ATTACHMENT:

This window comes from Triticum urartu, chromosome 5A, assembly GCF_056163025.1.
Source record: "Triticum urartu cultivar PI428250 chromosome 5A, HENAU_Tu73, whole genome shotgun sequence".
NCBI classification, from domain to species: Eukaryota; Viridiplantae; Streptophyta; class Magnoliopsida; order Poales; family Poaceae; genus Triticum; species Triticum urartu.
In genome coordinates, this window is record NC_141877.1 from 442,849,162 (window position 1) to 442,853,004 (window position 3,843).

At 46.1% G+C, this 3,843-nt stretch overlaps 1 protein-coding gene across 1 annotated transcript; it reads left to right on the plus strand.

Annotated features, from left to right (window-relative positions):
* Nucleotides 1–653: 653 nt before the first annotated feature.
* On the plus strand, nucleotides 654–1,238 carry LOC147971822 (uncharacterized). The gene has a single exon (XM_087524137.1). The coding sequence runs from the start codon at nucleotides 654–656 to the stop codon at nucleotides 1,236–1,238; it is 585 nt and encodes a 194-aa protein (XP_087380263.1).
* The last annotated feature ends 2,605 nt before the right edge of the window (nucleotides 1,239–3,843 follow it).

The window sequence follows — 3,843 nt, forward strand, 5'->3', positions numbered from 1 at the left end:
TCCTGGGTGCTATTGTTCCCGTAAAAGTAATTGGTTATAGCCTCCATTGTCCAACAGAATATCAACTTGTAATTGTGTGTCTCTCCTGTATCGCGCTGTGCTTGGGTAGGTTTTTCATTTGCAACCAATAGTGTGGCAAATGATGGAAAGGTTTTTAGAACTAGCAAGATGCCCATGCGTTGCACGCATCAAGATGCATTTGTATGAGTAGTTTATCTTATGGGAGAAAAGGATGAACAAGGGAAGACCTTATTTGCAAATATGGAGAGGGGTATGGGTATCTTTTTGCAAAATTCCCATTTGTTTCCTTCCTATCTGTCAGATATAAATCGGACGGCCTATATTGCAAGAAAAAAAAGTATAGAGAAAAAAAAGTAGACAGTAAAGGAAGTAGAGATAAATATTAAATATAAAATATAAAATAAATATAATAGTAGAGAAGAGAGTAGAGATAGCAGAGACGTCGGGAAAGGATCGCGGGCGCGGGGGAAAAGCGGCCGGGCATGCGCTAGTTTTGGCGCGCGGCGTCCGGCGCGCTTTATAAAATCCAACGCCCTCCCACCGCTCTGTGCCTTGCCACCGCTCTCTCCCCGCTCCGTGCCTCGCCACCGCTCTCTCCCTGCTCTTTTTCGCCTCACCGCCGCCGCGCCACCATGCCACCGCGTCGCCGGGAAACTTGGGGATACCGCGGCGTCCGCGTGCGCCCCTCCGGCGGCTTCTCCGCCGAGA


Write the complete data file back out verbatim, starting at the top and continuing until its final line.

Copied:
This window comes from Triticum urartu, chromosome 5A, assembly GCF_056163025.1.
Source record: "Triticum urartu cultivar PI428250 chromosome 5A, HENAU_Tu73, whole genome shotgun sequence".
NCBI classification, from domain to species: Eukaryota; Viridiplantae; Streptophyta; class Magnoliopsida; order Poales; family Poaceae; genus Triticum; species Triticum urartu.
In genome coordinates, this window is record NC_141877.1 from 442,849,162 (window position 1) to 442,853,004 (window position 3,843).

At 46.1% G+C, this 3,843-nt stretch overlaps 1 protein-coding gene across 1 annotated transcript; it reads left to right on the plus strand.

Annotated features, from left to right (window-relative positions):
* Nucleotides 1–653: 653 nt before the first annotated feature.
* On the plus strand, nucleotides 654–1,238 carry LOC147971822 (uncharacterized). The gene has a single exon (XM_087524137.1). The coding sequence runs from the start codon at nucleotides 654–656 to the stop codon at nucleotides 1,236–1,238; it is 585 nt and encodes a 194-aa protein (XP_087380263.1).
* The last annotated feature ends 2,605 nt before the right edge of the window (nucleotides 1,239–3,843 follow it).

The window sequence follows — 3,843 nt, forward strand, 5'->3', positions numbered from 1 at the left end:
TCCTGGGTGCTATTGTTCCCGTAAAAGTAATTGGTTATAGCCTCCATTGTCCAACAGAATATCAACTTGTAATTGTGTGTCTCTCCTGTATCGCGCTGTGCTTGGGTAGGTTTTTCATTTGCAACCAATAGTGTGGCAAATGATGGAAAGGTTTTTAGAACTAGCAAGATGCCCATGCGTTGCACGCATCAAGATGCATTTGTATGAGTAGTTTATCTTATGGGAGAAAAGGATGAACAAGGGAAGACCTTATTTGCAAATATGGAGAGGGGTATGGGTATCTTTTTGCAAAATTCCCATTTGTTTCCTTCCTATCTGTCAGATATAAATCGGACGGCCTATATTGCAAGAAAAAAAAGTATAGAGAAAAAAAAGTAGACAGTAAAGGAAGTAGAGATAAATATTAAATATAAAATATAAAATAAATATAATAGTAGAGAAGAGAGTAGAGATAGCAGAGACGTCGGGAAAGGATCGCGGGCGCGGGGGAAAAGCGGCCGGGCATGCGCTAGTTTTGGCGCGCGGCGTCCGGCGCGCTTTATAAAATCCAACGCCCTCCCACCGCTCTGTGCCTTGCCACCGCTCTCTCCCCGCTCCGTGCCTCGCCACCGCTCTCTCCCTGCTCTTTTTCGCCTCACCGCCGCCGCGCCACCATGCCACCGCGTCGCCGGGAAACTTGGGGATACCGCGGCGTCCGCGTGCGCCCCTCCGGCGGCTTCTCCGCCGAGA